On a unanimous vote, the Los Angeles County Board of Supervisors approved an ordinance Tuesday banning new oil wells and production facilities in unincorporated areas, while ordering the phase-out of existing operations over the next 20 years.

The ordinance, which mirrors one being considered by the city of Los Angeles, designates existing oil wells and facilities in unincorporated areas as “nonconforming” uses, requiring them to be discontinued within 20 years.

“This is a really big step for people living near drill sites who have been disproportionately affected,” Supervisor Sheila Kuehl during the board meeting.

Kuehl added that the communities affected by pollution and the presence of oil wells and facilities are disproportionately communities of color, and that the ordinance is “long overdue.”

Various community activists and organizers spoke during the meeting’s public comment period in support of the ordinance, saying it is necessary to alleviate the public health impacts of living near oil wells and oil facilities.

Representatives of oil businesses also spoke during the meeting, asking the board to delay the vote, and accusing the board of failing to conduct more outreach to businesses about the ordinance. They also asked the board to consider the jobs that could be lost because of the ordinance.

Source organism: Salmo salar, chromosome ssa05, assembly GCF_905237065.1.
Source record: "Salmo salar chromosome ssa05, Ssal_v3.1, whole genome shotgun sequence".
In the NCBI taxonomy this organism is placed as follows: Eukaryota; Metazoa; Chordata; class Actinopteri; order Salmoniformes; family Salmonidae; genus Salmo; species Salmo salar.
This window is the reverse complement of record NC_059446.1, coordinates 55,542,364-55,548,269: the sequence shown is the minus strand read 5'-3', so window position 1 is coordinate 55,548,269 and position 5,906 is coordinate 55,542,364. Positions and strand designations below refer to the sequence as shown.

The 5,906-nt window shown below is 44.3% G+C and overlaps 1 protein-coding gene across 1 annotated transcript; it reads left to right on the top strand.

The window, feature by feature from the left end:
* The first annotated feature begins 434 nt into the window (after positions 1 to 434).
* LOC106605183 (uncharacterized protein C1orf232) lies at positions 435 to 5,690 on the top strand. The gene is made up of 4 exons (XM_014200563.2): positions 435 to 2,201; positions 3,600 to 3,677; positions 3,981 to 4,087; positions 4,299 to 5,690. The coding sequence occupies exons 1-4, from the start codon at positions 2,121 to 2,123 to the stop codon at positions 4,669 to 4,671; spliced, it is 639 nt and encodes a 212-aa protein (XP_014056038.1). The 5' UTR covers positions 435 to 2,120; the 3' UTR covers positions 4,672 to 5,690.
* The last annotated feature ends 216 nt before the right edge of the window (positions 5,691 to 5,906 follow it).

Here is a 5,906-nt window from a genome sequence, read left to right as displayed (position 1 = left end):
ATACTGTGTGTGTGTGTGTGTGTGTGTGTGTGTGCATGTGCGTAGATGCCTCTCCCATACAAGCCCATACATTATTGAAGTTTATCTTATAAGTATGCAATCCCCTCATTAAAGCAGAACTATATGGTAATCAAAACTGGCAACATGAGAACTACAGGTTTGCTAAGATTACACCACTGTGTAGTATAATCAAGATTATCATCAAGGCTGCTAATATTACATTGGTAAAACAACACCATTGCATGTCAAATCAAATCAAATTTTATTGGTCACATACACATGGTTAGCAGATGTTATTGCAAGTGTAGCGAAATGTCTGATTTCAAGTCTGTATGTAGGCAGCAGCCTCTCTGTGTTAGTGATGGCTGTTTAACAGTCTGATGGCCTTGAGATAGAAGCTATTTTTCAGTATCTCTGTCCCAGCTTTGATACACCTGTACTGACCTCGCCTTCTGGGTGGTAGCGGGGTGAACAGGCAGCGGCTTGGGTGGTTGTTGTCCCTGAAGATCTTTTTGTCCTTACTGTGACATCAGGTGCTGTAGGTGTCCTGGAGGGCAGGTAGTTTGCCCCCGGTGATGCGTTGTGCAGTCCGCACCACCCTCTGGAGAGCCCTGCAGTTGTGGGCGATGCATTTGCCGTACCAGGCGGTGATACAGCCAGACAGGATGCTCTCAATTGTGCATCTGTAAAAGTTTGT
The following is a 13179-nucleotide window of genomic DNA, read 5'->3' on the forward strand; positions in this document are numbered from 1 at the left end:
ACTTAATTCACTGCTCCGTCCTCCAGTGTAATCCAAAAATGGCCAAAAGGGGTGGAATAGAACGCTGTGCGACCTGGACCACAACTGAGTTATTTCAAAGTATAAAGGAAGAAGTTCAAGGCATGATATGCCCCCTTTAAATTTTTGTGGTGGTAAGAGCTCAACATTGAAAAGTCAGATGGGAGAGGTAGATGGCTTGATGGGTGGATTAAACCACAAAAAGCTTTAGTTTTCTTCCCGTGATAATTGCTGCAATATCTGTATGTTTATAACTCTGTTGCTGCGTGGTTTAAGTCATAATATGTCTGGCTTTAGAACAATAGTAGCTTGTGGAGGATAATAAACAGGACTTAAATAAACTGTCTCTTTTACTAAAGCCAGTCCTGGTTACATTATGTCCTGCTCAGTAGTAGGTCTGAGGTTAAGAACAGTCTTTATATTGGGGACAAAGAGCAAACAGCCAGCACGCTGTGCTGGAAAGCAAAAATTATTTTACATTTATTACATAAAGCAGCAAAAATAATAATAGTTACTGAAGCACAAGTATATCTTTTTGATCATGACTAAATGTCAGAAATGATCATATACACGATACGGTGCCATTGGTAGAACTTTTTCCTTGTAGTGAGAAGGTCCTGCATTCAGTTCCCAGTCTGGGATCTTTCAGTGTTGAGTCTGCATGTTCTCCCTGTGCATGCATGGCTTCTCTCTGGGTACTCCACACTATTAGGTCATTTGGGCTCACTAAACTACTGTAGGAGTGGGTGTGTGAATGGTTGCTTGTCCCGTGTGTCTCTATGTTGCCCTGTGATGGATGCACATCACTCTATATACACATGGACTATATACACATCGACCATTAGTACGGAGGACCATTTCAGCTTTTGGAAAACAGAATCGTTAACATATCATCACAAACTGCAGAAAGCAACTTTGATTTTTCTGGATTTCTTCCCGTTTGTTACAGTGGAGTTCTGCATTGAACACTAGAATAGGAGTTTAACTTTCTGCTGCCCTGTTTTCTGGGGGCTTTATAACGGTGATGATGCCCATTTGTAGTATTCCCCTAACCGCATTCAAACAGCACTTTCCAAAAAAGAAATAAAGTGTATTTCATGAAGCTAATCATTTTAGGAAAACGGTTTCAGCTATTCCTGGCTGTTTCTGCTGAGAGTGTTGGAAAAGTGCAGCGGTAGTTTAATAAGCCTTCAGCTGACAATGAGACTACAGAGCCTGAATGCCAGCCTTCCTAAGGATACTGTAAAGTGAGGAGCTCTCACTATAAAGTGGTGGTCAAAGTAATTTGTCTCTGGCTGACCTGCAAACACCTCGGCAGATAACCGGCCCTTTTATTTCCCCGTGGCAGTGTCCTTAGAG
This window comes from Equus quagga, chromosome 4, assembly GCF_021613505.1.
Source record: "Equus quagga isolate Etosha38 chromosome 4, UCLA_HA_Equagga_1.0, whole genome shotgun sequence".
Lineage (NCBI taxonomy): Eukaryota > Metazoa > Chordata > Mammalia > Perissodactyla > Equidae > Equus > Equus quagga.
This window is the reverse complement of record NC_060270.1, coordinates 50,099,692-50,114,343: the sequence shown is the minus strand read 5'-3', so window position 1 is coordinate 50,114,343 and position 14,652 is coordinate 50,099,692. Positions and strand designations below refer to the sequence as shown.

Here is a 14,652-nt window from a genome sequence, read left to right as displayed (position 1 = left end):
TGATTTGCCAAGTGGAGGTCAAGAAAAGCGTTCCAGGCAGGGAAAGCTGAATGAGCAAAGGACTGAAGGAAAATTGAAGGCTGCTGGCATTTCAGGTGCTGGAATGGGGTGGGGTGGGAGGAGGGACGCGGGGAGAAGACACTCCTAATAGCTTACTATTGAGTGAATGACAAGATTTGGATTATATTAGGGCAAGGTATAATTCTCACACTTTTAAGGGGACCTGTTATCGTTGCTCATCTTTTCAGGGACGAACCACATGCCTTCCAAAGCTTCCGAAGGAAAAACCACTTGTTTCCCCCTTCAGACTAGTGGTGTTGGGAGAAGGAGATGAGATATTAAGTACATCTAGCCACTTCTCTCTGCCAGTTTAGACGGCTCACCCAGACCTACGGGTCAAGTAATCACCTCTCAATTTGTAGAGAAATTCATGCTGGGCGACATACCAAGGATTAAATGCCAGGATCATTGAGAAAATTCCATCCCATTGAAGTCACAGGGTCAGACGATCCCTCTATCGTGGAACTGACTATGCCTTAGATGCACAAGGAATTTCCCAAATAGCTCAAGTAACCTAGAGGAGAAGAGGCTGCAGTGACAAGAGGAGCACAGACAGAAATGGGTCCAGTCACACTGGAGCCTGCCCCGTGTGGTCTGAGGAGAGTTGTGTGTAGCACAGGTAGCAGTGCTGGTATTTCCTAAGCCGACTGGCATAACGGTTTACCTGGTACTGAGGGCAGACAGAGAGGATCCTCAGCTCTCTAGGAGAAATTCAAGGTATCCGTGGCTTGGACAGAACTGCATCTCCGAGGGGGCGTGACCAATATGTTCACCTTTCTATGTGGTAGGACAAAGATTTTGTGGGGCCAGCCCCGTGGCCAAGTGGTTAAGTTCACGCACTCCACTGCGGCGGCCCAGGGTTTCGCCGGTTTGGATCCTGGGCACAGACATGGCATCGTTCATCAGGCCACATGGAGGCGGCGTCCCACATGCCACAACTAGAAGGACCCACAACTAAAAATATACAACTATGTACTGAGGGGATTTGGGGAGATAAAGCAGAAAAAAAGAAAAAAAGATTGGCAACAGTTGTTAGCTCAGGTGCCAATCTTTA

Some critics of efforts to end localized oil drilling have also suggested it would further hamper production at a time when gas prices are soaring. But proponents have said local production represents a small fraction of gas supply. Los Angeles City Councilman Paul Krekorian told the city’s Planning Commission last week that less than 1% of crude oil processed in Southern California refineries actually comes from wells in Los Angeles.

The Board of Supervisors voted last year in support of phasing out oil drilling in unincorporated areas and barring new facilities, leading to the ordinance that was unanimously approved Tuesday. A report to the board last year found that there were 1,046 active wells, 637 idle wells and 2,731 abandoned wells within the county’s unincorporated areas.

Gov. Gavin Newsom has called for a statewide phase-out of oil extraction by 2045.

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